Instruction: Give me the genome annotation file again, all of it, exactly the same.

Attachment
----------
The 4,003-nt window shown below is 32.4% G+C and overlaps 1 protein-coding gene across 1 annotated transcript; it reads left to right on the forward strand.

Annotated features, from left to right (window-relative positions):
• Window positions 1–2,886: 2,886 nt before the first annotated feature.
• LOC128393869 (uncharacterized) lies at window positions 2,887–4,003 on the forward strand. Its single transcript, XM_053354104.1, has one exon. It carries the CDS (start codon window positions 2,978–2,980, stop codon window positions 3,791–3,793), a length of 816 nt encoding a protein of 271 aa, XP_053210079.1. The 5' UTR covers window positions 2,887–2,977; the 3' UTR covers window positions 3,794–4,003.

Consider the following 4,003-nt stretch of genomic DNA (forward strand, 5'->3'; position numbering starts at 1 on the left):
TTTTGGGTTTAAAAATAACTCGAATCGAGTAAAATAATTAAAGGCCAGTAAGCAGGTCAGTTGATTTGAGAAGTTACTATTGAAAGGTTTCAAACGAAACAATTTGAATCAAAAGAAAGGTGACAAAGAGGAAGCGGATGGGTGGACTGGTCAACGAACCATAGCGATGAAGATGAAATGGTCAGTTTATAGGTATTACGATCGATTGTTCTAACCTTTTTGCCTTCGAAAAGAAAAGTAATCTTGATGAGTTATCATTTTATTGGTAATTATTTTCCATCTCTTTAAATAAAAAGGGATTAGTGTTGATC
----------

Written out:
The 4,003-nt window shown below is 32.4% G+C and overlaps 1 protein-coding gene across 1 annotated transcript; it reads left to right on the forward strand.

Annotated features, from left to right (window-relative positions):
• Window positions 1–2,886: 2,886 nt before the first annotated feature.
• LOC128393869 (uncharacterized) lies at window positions 2,887–4,003 on the forward strand. Its single transcript, XM_053354104.1, has one exon. It carries the CDS (start codon window positions 2,978–2,980, stop codon window positions 3,791–3,793), a length of 816 nt encoding a protein of 271 aa, XP_053210079.1. The 5' UTR covers window positions 2,887–2,977; the 3' UTR covers window positions 3,794–4,003.

Consider the following 4,003-nt stretch of genomic DNA (forward strand, 5'->3'; position numbering starts at 1 on the left):
TTTTGGGTTTAAAAATAACTCGAATCGAGTAAAATAATTAAAGGCCAGTAAGCAGGTCAGTTGATTTGAGAAGTTACTATTGAAAGGTTTCAAACGAAACAATTTGAATCAAAAGAAAGGTGACAAAGAGGAAGCGGATGGGTGGACTGGTCAACGAACCATAGCGATGAAGATGAAATGGTCAGTTTATAGGTATTACGATCGATTGTTCTAACCTTTTTGCCTTCGAAAAGAAAAGTAATCTTGATGAGTTATCATTTTATTGGTAATTATTTTCCATCTCTTTAAATAAAAAGGGATTAGTGTTGATC